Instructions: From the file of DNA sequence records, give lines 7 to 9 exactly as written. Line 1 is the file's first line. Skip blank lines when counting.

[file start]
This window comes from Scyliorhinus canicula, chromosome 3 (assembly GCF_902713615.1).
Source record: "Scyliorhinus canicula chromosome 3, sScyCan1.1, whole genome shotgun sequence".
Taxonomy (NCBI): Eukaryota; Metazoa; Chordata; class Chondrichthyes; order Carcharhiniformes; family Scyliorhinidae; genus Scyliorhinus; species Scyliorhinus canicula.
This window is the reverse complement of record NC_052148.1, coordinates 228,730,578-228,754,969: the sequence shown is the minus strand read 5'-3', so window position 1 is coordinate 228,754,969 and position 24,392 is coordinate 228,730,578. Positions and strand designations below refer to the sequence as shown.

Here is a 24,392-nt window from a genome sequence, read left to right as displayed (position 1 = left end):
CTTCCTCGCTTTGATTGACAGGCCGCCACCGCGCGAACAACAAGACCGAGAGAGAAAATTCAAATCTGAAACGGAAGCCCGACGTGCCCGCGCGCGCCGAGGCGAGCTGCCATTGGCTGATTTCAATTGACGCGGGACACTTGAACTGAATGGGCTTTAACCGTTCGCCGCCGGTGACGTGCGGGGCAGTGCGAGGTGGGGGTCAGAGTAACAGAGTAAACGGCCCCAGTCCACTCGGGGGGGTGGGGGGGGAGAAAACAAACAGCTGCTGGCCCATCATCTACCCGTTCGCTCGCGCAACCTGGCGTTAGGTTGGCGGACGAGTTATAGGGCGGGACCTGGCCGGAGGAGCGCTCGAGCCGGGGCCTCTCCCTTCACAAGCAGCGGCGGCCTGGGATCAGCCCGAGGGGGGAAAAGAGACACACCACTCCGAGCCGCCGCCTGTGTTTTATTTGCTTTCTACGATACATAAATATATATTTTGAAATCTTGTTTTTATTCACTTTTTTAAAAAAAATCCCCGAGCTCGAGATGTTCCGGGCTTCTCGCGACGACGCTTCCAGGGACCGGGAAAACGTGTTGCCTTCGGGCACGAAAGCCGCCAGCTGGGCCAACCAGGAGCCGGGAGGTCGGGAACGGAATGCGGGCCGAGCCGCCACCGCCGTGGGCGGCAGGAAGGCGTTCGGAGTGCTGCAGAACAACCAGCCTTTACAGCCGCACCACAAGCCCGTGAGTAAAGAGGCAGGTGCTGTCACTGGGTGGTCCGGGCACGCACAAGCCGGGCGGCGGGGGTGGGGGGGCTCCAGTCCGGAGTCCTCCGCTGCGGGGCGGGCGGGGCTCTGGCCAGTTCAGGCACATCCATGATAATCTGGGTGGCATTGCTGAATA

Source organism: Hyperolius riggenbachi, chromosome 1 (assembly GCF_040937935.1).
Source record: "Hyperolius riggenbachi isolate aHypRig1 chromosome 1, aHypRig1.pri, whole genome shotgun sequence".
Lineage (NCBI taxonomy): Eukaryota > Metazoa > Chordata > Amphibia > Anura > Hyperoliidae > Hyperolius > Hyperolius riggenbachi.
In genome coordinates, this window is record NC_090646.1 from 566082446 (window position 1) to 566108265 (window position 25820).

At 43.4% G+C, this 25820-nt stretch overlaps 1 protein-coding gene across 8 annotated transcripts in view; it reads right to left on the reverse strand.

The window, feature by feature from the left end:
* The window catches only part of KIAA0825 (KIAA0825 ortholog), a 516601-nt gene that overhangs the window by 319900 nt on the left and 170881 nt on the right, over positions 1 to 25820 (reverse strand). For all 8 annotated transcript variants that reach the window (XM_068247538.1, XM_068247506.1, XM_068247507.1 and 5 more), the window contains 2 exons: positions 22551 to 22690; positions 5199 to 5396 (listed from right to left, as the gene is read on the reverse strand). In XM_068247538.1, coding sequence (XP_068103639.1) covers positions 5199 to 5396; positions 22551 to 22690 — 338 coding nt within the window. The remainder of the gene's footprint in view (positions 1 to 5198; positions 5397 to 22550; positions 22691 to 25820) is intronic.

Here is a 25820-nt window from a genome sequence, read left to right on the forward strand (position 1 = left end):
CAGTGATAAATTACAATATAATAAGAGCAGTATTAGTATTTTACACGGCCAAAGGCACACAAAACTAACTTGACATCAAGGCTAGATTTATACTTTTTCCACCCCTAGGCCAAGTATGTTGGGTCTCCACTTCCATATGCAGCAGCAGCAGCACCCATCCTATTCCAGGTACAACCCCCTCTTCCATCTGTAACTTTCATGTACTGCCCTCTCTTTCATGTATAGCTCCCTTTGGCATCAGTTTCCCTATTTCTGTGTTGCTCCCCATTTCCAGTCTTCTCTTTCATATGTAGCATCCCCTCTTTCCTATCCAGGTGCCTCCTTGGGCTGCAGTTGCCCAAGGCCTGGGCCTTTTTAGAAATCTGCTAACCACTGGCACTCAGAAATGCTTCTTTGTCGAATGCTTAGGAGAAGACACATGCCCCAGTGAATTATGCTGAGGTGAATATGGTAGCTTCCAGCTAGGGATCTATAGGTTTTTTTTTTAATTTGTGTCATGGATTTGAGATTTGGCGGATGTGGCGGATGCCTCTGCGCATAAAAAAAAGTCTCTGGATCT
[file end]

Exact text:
Source organism: Hyperolius riggenbachi, chromosome 1 (assembly GCF_040937935.1).
Source record: "Hyperolius riggenbachi isolate aHypRig1 chromosome 1, aHypRig1.pri, whole genome shotgun sequence".
Lineage (NCBI taxonomy): Eukaryota > Metazoa > Chordata > Amphibia > Anura > Hyperoliidae > Hyperolius > Hyperolius riggenbachi.